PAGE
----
SHELTERINPLACE, CT – I’ll follow in the footsteps of Junoir’s Jets recap with my own New York Giants Draft Recap. Ain’t much else going on in here. F’ it Dude, let’s go bowling.
Dave Gettleman’s pre-draft comments seemed to indicate that he would prioritize the offensive line over the jackknife defender Isaiah Simmons. The choice of Andrew Thomas was a bit of surprise, but he was widely touted as the “cleanest” (annoying draft term alert) tackle. Other guys had more athletic upside but Thomas’s resume is pretty impressive. Plus there is tape of him dominating some of the best rushers in the draft, including K’Lavon Chaisson, the second edge rusher off the board after Chase Young.
Speaking of Young, he and Thomas are likely to be forever linked as they are set to play each other twice a year. The Giants will either give Thomas a year on the right side and keep Nate Solder on the blind side or put Thomas on the left right away. The Giants beating the Redskins in that meaningless December game will reverberate for years to come.
Due to a lack of action at QB with Tua and Herbert, the Giants weren’t able to trade down. The pick of Thomas was solid. He’ll be ready to start from day one and comes with little downside.
Apparently, the Giants were set to trade down with their second pick if Xavier McKinney was not there. But the Giants pounced on another Alabama safety, regarded by many as the top safety in the draft. A slowish 40 time at the combine hurt his stock but the Giants were not deterred. Like Simmons, he’s a versatile chess piece they can put in different spots. He’s another team leader and high quality guy, which are traits the Giants clearly value. The other pick you can make a case for here, based on massive need, is Yetur Gross-Matos, the Penn State pass rusher. The Giants didn’t really address their biggest need much in this draft but the depth at the position was weak. YGM seems to project as a quality, but not explosive player. But the Giants must not have liked him much, as they were set to move down. They could have used another between the second and the 99th late third rounder.
McKinney fills a position of need they were expected to address. McKinney and Jabril Peppers in the back will allow the Giants get creative. They can now use Julian Love, who showed promise last season, as a third safety or slot corner. A little depth in the secondary, could it be?
In the third they took another tackle. Matt Peart needs some developing, but he had tons of value at 99. He’s big, athletic and has really long arms (which seems to be really important) along with a lot of upside. Peart could understudy for a year and take over for Solder next year.
If he can bulk up a bit and blossom, the Giants may have locked down their bookends for the next decade.
In the fourth, the Giants took CB Darnay Holmes in another highly-praised pick. He’s a fast and feisty player who projects as a slot corner. The starting secondary seems to be in place with Bradberry and Baker on the corners and McKinney and Peppers on the back end. Then they’ll have Love, Holmes, Sam Beal, and Corey Ballentine battling for passing situation and depth spots.
The Jints prioritized the secondary for the second year in a row. The unit was one of the league worst last year, but that was partially due to a lack of a pass rush. The group looks much improved this year, but they’re going to have to be as there was not much added to the pass rush and their top sack guy in Markus Golden is likely gone.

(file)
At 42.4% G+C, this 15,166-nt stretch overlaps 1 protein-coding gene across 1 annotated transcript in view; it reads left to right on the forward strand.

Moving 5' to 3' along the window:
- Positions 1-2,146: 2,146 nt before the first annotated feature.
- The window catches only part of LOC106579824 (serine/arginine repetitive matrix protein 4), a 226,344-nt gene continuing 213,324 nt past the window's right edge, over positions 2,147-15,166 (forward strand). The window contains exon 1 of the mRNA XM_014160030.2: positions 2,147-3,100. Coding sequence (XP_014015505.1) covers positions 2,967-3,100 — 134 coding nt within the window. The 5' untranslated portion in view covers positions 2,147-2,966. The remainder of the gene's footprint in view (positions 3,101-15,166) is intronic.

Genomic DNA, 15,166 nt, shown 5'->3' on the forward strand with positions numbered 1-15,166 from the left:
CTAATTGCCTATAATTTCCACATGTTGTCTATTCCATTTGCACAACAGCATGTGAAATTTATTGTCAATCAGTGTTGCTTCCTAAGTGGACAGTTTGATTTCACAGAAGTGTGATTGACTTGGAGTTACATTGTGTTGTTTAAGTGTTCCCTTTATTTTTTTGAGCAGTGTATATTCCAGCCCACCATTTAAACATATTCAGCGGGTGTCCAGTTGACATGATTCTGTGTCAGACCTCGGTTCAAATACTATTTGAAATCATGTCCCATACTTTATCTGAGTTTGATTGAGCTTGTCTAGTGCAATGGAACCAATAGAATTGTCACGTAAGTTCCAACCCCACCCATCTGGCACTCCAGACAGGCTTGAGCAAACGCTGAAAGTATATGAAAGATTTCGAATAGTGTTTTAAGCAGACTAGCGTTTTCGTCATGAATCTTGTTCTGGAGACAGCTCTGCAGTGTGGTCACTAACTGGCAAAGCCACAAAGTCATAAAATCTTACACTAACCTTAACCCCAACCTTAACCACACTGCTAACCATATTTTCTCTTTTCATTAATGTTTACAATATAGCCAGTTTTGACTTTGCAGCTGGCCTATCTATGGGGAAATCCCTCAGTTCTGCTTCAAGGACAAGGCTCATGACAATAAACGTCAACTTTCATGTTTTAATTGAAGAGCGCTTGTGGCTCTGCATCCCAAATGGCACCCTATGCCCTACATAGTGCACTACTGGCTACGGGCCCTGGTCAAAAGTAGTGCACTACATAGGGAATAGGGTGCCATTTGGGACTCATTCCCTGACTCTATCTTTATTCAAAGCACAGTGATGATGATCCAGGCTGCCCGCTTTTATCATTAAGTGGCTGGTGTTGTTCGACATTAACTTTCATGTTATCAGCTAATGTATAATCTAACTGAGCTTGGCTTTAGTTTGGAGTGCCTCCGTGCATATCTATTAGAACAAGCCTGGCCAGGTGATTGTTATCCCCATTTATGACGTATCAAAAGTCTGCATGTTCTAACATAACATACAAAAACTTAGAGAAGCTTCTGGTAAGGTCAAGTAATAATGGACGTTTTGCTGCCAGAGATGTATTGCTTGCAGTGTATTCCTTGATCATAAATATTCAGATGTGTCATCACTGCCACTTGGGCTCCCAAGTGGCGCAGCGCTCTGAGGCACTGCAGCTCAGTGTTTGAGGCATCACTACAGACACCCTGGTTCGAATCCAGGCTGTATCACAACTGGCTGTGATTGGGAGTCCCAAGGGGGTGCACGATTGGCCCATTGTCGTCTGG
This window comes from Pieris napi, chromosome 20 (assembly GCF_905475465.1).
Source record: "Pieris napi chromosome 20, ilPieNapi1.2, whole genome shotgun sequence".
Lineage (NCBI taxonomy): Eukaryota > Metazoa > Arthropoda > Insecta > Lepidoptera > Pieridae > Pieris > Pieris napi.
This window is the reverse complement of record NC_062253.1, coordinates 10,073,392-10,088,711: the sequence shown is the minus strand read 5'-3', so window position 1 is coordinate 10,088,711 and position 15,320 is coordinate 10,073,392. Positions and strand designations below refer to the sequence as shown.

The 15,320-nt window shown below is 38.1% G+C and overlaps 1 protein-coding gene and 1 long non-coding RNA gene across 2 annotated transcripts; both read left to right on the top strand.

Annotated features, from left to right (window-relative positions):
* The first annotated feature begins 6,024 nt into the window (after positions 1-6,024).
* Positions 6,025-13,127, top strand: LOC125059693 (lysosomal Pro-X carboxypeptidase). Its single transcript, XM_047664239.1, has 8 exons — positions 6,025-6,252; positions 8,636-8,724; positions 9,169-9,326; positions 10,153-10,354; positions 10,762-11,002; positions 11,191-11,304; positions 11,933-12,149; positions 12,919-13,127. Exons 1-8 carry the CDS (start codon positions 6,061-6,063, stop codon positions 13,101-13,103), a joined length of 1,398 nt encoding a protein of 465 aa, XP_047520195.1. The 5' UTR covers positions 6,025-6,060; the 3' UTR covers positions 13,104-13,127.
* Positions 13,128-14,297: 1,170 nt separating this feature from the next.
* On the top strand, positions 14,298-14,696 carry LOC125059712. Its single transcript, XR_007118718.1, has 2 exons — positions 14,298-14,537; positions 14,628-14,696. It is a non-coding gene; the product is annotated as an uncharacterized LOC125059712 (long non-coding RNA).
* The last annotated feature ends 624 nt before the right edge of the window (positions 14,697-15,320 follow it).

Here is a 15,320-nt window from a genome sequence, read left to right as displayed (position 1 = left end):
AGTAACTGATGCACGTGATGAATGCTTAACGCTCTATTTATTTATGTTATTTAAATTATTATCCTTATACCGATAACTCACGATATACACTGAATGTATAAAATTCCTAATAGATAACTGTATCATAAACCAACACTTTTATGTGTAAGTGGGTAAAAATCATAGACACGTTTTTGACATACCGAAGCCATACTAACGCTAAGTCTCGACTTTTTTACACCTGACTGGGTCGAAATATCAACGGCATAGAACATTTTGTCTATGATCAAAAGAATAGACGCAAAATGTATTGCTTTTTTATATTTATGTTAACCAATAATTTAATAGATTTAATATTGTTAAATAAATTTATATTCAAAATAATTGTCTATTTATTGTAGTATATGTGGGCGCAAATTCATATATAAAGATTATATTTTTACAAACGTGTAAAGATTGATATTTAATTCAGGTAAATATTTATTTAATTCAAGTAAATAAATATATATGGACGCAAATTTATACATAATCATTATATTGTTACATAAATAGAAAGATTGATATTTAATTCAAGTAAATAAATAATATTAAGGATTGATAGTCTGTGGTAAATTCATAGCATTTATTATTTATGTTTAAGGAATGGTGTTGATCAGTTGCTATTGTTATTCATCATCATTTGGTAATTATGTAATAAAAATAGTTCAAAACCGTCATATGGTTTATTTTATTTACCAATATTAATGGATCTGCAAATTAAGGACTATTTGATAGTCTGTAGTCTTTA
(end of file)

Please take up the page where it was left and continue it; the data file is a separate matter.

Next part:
Their next three picks seem solid. The took a guard in Shane Lemieux who gives them some interior offensive line depth and will likely be asked to try center. Cam Brown, the Penn State LB, projects as a situation guy who Judge will try to deploy with Bellichickian acumen.
And they finally addressed the pass run (sort of) in the 7th with Carter Coughlin, a guy who can hopefully turn into a solid rotation guy. With their three other 7th rounders, the Giants took flyers on LBs, a position they clearly felt was in need of an overhaul.
As mentioned earlier, one obvious thing Big Blue might have done differently (besides taking Simmons) is to have taken the Gross-Matos in the second. There were other safeties available when the Giants picked 99th, such as Terrell Burgess, who’s prospect rating was comparable to McKinney’s. He was taken five picks later by the Rams at 104. Or maybe they still would have taken Peart there and tried to find a safety later.
Had Gettleman not made the confounding Leonard Williams trade, they could have taken Ashtyn Davis, who the Jets took with the pick got from Giants in that trade. Davis in the third round was widely regarded as a great value pick by the Jets. But clearly the Giants had high regard for McKinney, a Nick Saban favorite. Coach Judge was an assistant at Alabama so they know what they’re getting.
There was a lot to like here. Most of their picks were projected to go earlier and they didn’t force picks for need, which is wise when you’re not close to being a contender. They took several captains and team leaders and did not take a player at an offensive skill position. They failed to significantly address two of their big needs of a pass rush and a center, but the offensive line (besides C) and secondary are clearly improved.
The Giants go into 2020 in better shape but they still don’t know where the pass rush will come from and will have to go into the season with Pulley and Halapio at center again, unless Gates or Lemieux can make the transition.
All in all it was a solid draft and a step in the right direction. If the offense improves and if some of his draft picks some progress, Gettleman might have bought himself another year.
That’s it for me. Come back tomorrow for Angry Ward and his recap of the Titans draft. Follow us on Twitter at @BenWhit8, @MeetTheMatts, @Matt_McCarthy00, Instagram @MeetTheMatts and like our Facebook page, Meet The Matts.